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Abu Dhabi, UAEWednesday 3 March 2021

Fujairah mother can no longer afford costs of flooding repairs to home

Cloudy weather with a chance of rainfall, especially in the north and east of the country, has been forecast for Wednesday and Thursday.
Mariam Al Mansouri estimates that repairing and cleaning her flood-hit home will cost Dh120,000 this year. Reem Mohammed / The National
Mariam Al Mansouri estimates that repairing and cleaning her flood-hit home will cost Dh120,000 this year. Reem Mohammed / The National

FUJAIRAH // Mariam Al Mansouri dreads the winter rains that lash her home in the east coast village of Qidfa, and this year was no different.

The mother-of-nine’s villa was flooded, with walls and ceilings cracking under the force of the thunderstorm that battered the area from late Tuesday evening until the next morning.

Fearing her home might not withstand the storm, the 54-year-old and her family took shelter under a car canopy in their front yard for several hours.

“The water came from the front door and through the ceilings and walls, we rushed outside the house and stayed in the car park under the umbrella for 3pm until 10pm,” said Ms Al Mansouri.

“I feel helpless and I don’t know from where I should start, everything is destroyed.”

Each year the Emirati is forced to pay out thousands of dirhams to clean up after storms. She estimates her latest bill will cost the family around Dh120,000.

“I have a Dh1 million loan from the bank for reconstructing the house and I can’t pay more, the house now needs at least Dh120,000,” said Ms Al Mansouri.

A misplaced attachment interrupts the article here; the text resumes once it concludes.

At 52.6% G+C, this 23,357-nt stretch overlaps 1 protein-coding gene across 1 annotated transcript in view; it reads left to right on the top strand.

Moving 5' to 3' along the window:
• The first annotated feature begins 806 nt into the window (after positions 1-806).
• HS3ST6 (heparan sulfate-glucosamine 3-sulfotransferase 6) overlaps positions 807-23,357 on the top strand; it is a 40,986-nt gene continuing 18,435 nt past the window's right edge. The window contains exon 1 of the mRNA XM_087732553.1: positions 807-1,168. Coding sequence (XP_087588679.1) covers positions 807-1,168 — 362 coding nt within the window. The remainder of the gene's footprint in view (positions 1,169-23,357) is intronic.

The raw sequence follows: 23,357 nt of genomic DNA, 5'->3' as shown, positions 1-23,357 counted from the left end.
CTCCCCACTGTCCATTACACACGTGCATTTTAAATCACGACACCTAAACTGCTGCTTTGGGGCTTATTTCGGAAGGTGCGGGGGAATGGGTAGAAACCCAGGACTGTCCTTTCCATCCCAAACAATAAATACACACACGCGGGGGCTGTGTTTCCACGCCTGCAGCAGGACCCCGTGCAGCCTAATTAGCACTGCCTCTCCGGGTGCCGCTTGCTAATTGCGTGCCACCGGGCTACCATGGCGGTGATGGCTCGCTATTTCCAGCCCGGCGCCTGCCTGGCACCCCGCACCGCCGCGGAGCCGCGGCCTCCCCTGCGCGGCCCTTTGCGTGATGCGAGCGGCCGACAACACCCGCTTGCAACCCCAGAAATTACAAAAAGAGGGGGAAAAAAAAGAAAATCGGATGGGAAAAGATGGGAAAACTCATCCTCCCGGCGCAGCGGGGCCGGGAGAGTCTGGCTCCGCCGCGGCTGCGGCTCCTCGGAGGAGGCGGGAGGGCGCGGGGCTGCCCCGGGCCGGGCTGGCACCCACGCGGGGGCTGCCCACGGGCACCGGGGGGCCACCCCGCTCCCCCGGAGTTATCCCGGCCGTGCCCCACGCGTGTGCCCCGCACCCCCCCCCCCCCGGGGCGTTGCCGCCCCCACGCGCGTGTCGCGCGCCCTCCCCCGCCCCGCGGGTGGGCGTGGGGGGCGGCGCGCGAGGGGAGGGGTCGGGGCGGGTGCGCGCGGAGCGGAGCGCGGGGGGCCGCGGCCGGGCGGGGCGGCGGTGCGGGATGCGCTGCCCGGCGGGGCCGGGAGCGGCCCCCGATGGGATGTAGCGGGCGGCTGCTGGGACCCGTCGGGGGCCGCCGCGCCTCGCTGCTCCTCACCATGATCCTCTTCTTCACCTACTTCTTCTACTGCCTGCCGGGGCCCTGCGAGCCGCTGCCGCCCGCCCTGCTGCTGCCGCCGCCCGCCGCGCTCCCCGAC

For other people, said Ruqaya Sadiq, Ms Mansouri’s daughter, “rain represents joy, but for us it symbolises sadness and fear”.

“I have an 8-year-old daughter and she was so afraid at night, I stayed with her in the car until they moved us to a nearby motel,” said the 36-year-old.

Fujairah Civil Defence moved several families from Qidfa and the nearby town of Merbeh whose homes were flooded to hotel apartments. They will remain there for at least five nights until all of the water is pumped out of their homes.

Ms Sadiq asked for help from the government to repair their home and boost flood defences in the area.

“No one went to work or attended school, this house is 40 years old and the government should solve our problem and provide us with new houses,” added Ms Sadiq

Abulrahman Al Khuzaimi, an Emirati who lives with 25 members of his family in the same house in Merbeh, said flood water and water from sewage pipes came through the walls and the main door.

“The water came from everywhere, we lost the electrical connection and water came inside the electricity box,” said the 54-year-old.

“Me and my wife gathered the little ones in one room that has been newly built to protect them as we were afraid that the ceiling would fall on us.

“This house was built in 1979 and we repair it each year, but we can’t prevent the water from coming inside during winter, we use carpet and blankets as barriers, but when the water flows out of the sewage pipes you can’t do anything about it,” he added.

Mohammed Seif Al Afkham, director general of Fujairah Municipality, said groundwater covered the entire city and its suburbs, but no fallen trees or collapsed houses were reported. Pumps were used to drain waterlogged areas.

Khorfakkan City and surroundings areas were hit by heavy rain and hail with lightning and thunder, which led to power cuts from 3.30pm until 6pm.

The Eastern Ring Road leading to Khorfakkan Port and the Yabsa/ Sakamkam Mountain Road were closed temporarily over concerns of rock slides.

rhaza@thenational.ae

Published: February 17, 2016 04:00 AM

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